Two days earlier, in the East Texas town of Longview, Cornyn had joined Karl Rove and country singer Neal McCoy for a two-hour fundraiser and jamboree. Mickie Hand, a local Republican parliamentarian, danced in the aisles as McCoy’s band played a cover of “Billie Jean.” Her necklace, a cross built with nails, swayed as she moved. She paused just long enough to condemn Cornyn’s debt limit vote.
“If every household did that, we’d be broke,” said Hand. “But we have a good senator in there who has time, who’s worked his way up. I’m very hesitant to get rid of that for someone who’s not overwhelmingly better.”
Over a long afternoon, I heard many, many iterations of that sentiment. Cornyn was tolerable at best; his opponents weren’t worth looking at. One Longview donor who’d shelled out to attend a pre-jamboree fundraiser with Cornyn and Rove started to tell me that her party needed to recapture the center, or else it couldn’t win in Texas. Realizing what she’d said, she asked me not to use her name.
My search for some actual enthusiasm led me to a college auditorium in Arlington, Texas, where the six Senate candidates who were not Cornyn or Stockman held their final pre-vote debate. One of them, Ken Cope, had asked Stockman to quit the race because his “antics and embarrassing actions will steal the limelight from the serious candidates.” Another candidate, Dwayne Stovall, actually knew Stockman.
“He’s not a stupid guy,” Stovall told me over chips and salsa at a sports bar near campus, as a trio of undergrads sang along to Beyoncé songs on an iPhone. “He’s been perpetually trying to be a politician for decades. I think he saw the writing on the wall and said, Cornyn’s gonna be in a runoff. The polls said that six months ago. He rolled the dice. I just wish I knew that when we had breakfast two weeks before he got into the race and he asked how much I’d raised. If I’d have went, ‘I have $5 million in the bank and I’m gonna whip him!’ then I don’t think he’d have gotten in.”
Stovall had not raised $5 million. He was running $4,975,000 short of that. He was driving around Texas, trying to sync up campaign events with the schedule of his emissions-testing business. “You’re looking at a guy who puts 100,000 miles on his car every year,” said Stovall. He’d showed up at Tea Party meetings and candidate forums, winning endorsements after nine of them.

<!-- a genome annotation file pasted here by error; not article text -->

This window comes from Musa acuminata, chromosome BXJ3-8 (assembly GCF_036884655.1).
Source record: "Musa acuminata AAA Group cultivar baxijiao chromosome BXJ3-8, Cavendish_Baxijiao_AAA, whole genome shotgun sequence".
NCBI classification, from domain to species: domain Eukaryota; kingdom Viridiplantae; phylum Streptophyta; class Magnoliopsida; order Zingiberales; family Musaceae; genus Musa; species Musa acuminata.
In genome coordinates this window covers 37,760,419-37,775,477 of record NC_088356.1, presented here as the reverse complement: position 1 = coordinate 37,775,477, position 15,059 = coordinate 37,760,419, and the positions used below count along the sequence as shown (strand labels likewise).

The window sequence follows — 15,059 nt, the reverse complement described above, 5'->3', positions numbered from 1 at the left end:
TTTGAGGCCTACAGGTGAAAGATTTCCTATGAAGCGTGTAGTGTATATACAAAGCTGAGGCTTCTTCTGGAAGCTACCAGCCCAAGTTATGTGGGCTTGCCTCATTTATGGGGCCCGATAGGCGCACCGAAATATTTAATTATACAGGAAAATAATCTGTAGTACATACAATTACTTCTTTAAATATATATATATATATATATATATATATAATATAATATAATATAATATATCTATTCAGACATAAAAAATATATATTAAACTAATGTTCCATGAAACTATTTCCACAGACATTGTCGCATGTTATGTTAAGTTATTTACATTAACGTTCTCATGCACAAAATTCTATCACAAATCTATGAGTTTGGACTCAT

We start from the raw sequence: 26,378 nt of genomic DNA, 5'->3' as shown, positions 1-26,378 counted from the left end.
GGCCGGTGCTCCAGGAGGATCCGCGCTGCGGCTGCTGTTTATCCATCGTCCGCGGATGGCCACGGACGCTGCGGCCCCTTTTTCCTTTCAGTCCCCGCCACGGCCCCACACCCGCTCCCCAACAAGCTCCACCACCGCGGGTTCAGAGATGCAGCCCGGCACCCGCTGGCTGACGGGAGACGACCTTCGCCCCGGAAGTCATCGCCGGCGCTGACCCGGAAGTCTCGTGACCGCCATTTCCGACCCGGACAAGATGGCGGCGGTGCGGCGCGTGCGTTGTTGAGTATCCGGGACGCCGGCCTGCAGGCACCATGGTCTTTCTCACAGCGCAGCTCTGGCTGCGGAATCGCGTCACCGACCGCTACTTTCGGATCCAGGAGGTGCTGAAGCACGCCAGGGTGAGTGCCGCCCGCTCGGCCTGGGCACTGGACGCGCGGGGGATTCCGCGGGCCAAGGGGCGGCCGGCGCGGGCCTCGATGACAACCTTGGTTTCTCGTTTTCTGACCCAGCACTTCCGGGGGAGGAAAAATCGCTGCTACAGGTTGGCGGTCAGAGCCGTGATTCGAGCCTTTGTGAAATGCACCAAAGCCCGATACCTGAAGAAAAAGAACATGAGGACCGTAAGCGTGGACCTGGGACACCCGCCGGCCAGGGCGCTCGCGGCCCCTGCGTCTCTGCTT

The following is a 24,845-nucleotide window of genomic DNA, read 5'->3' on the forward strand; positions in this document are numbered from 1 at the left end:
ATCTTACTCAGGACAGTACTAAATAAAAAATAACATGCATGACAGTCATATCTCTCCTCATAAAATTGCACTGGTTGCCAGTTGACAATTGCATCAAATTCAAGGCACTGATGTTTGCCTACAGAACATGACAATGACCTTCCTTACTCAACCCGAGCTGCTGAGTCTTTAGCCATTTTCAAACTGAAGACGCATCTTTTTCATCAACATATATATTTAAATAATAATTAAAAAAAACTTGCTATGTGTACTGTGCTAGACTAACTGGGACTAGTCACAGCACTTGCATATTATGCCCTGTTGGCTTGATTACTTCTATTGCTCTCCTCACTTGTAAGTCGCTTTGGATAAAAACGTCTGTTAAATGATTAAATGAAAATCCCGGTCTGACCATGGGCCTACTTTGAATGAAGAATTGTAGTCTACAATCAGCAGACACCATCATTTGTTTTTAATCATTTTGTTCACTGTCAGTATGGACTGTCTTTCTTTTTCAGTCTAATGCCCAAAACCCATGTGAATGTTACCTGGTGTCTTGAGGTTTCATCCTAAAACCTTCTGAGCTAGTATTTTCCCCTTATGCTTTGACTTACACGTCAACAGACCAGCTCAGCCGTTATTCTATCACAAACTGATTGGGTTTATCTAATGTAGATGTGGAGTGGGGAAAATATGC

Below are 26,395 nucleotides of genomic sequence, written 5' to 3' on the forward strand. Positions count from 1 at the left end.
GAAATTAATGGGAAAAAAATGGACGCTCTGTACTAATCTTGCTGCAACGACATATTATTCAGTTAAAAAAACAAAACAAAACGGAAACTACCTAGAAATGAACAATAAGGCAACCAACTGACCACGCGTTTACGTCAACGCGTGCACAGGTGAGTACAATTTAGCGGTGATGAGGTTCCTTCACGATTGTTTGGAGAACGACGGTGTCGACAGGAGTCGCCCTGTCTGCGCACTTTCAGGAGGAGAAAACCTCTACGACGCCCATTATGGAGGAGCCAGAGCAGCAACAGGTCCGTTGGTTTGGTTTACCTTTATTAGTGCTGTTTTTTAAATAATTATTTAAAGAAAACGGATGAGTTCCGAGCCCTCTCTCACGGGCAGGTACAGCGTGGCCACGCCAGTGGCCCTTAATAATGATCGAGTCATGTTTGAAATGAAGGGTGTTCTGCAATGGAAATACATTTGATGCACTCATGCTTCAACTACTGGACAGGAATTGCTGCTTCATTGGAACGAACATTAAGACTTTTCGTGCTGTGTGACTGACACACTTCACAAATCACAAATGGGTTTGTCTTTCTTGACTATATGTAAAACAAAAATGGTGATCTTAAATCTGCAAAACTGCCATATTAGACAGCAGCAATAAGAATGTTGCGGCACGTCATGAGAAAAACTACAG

And it was easy to see why. Stovall, a former high school wrestler with a shaved head, described a political awakening that started when he was traveling internationally for his old business, linking up with builders in Japan or the Middle East. They explained all the benefits that came America’s way because the dollar was the reserve currency. Stovall looked at America’s debt obligations and imagined how the party would end. “There’s not enough currency in circulation on the planet to pay that off,” he said, “and yet we think we can keep on doing it.”
Stovall had gotten some pre-primary publicity, finally, with that old standby of the underfunded candidate: a viral YouTube video. In his most widely circulated statement of principles, Stovall sat on a pickup truck with his dog and listed the crimes of John Cornyn. “You don’t stab her in the back by voting for cloture on Obamacare,” he said, referring to Texas. “You don’t enslave its children with unconstitutional laws and overwhelming debt. And you certainly don’t do all this to please some guy that looks and fights like a turtle.” Cue: a picture of Mitch McConnell and a cartoon turtle.
Stovall thought the ad was ridiculous. He’d shot it weeks before, and told the campaign not to run it. Then came the debt vote, which made the ad look prophetic; Stovall told his team to “cut it loose.” The attention paid to that video boosted him almost as much as it depressed him. “You talk about the Congress enslaving your kids and future generations for no other reason than to grow this government, nothing. You put a talking dog and a turtle in the media, and people talk.”
Tuesday night, Cornyn’s campaign arrived at a Republican donor’s home in the exclusive Royal Oaks neighborhood of Houston. Young professionals, neatly dressed from days at the law firm or the medical device company, paid $25 each for a meet-and-greet. The whole thing was put on by Maverick PAC, started by veterans of the George W. Bush campaign who now find themselves representing the center, if not the left, of their party. They drank wine or light beer and ambled through the house until about 8 o’clock, when Cornyn and local Rep. Ted Poe were shepherded to the living room.
“Personal involvement is what’s required for a democracy to secede,” said Poe. He corrected himself. “Succeed! Not secede. That’s what Texas is gonna do!” Everybody laughed at the accidental joke, but just in case, Poe waved his hand, looking at Cornyn, as if deleting the comment in the air. The senator took his place.
“It’s pretty hard for anybody to get to my right, I have to tell you, when it comes to the issues,” said Cornyn. “It’s important to welcome people who maybe don’t agree with us 100 percent of the time. The fact of the matter is that that’s an impossible standard. How do we accomplish 80 percent of what we want?”
The young professionals, people who’d be funding Republican campaigns for decades to come, nodded and kept listening.
“I’ve found this to be an irrefutable rule of politics,” said Cornyn. He brought his right hand down on his left, like a gavel hitting a desk. “The candidate who gets the most votes wins.”
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